To help our children deal with the overwhelming feeling of loneliness, it is essential to do four things:

  • Talk with your children, either through a conversation or with using the little one’s graphic tools; we must open a wide channel for communication to create an environment of emotional safety so that our children can express what they are feeling. This gives them the opportunity to externalize those deep feelings and look for possible solutions to deal with those emotions.
  • Being aware of our own emotions, this allows us to act instead of reacting as a consequence. As parents, we cannot ask our children to learn how to deal with their emotions if we do not know how to deal with them ourselves. The first step is to identify the emotion we are feeling; then we must understand why we are feeling it; to finally find a way to deal with them. This practice will allow us to re-direct our emotions without affecting those we love the most.
  • Maintaining a routine, schedules and routines provide structure and stability to the daily life; allowing us to establish specific times to work, eat or rest. Maintaining habits that accompany our routine such as dressing, bathing, brushing our teeth, eating on time or sleeping, help our body to maintain their biological rhythm and therefore promote our emotional balance.
  • Maintaining good sleep habits, our body needs a recovery period after daily energy expenditure. During this period of time, we give our brain a break, so that it can regenerate itself. By emptying our minds, by resting, we can use it again the next day at their full potential. That is why it is important to take care of our sleep habits and the rituals that accompany it. The alteration of those habits can lead to attention problems, mood swings, decreasing memory, among others.

Now, once we know the four fundamental aspects that we must keep in order to maintain good mental health in balance, we cannot forget that this does not replace social contact in the least. For this reason, we must be creative when coming up with strategies that will help us battling this isolation with our children and adolescents.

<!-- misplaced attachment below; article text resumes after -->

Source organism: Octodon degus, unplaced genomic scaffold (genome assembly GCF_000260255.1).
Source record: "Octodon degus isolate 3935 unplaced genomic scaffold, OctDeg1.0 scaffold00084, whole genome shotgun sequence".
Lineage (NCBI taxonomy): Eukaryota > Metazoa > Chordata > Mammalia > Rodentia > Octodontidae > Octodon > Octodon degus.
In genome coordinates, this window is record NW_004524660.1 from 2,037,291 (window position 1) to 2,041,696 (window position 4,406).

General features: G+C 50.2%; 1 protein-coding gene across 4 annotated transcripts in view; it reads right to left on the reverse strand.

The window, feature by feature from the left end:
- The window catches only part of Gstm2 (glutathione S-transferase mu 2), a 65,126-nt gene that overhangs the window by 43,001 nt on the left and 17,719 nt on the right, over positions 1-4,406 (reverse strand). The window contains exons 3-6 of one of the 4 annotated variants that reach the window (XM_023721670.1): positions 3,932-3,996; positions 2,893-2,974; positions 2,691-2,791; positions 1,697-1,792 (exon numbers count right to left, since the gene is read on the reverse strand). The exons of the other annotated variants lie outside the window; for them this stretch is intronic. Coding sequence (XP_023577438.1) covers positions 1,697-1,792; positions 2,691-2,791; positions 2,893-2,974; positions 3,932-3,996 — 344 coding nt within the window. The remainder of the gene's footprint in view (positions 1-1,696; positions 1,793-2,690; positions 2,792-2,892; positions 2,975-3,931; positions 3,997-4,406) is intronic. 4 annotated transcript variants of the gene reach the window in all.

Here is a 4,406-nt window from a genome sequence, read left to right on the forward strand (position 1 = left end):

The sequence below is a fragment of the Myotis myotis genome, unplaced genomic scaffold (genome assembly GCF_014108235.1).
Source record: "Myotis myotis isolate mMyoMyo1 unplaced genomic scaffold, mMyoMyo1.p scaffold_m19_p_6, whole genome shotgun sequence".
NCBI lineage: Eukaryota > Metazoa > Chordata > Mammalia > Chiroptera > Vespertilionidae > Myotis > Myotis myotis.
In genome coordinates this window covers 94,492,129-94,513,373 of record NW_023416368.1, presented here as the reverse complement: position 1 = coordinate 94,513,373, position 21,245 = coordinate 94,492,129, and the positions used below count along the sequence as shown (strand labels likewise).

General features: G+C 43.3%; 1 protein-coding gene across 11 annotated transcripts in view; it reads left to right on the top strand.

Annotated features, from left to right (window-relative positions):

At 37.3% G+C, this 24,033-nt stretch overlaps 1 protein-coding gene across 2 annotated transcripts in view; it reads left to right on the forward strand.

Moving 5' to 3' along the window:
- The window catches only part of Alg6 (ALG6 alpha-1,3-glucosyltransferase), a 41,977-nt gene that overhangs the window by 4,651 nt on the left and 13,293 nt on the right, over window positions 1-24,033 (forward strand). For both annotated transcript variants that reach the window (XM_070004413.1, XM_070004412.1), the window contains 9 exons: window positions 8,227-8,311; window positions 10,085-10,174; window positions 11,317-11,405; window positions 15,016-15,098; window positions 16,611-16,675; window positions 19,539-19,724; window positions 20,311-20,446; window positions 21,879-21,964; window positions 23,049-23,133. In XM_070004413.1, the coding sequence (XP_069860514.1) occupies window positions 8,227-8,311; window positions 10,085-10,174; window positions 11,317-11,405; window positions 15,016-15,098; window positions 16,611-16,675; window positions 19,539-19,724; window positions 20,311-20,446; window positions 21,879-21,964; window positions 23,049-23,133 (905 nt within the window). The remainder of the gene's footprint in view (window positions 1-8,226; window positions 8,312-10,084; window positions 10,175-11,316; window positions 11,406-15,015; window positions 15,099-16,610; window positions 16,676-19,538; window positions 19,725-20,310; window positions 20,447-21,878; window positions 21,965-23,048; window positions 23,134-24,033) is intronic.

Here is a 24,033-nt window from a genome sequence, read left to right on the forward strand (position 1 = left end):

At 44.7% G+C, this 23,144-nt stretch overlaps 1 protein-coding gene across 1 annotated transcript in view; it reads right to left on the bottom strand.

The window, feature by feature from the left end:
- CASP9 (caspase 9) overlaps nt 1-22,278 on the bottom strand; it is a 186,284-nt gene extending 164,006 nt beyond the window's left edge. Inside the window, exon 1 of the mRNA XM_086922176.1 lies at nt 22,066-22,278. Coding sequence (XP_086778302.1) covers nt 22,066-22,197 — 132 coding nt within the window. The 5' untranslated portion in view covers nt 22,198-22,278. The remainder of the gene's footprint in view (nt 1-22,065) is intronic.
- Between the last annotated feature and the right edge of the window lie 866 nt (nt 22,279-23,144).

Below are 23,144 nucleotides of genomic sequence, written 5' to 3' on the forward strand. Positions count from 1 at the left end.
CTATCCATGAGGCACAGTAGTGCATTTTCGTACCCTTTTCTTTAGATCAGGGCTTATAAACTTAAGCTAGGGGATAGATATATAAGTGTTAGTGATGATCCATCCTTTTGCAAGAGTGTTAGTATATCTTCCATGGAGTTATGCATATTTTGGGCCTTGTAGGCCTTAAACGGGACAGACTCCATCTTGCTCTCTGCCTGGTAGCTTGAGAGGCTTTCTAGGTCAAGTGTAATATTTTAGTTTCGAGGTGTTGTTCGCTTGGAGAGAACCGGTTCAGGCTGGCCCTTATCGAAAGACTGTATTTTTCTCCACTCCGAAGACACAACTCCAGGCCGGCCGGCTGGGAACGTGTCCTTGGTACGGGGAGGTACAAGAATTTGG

Here are some suggestions that you can do with your children:

  • Schedule physical activity with your children indoors our outdoors. They can practice Yoga that contributes to relaxation, or a Zumba class to exercise, or take a walk into the forest to breathe fresh air and change their environment.
  • Play with your children, discover their interests preferably away from the screens or consoles, but that are fitting for their age. Playtime, especially in young children, develops their communication and social interaction skills. In adolescents they allow them to build memories with their parents around playful and stimulating moments. Likewise, through playtime creativity and problem solving are highly stimulated, which is a fundamental part of human development.
  • Organize playdates with their classmates where children can interact with their peers through the screen. This will allow them to have a fun time in the company of those who are further away from them at this time.
  • Plan a meal with grandparents or extended family, thanks to technology we can connect through our screens to have lunch or dinner with the family we cannot see physically. Having a previous agreement with them to cook the same meal and share a moment with them around the dinner table, even though it is through a screen.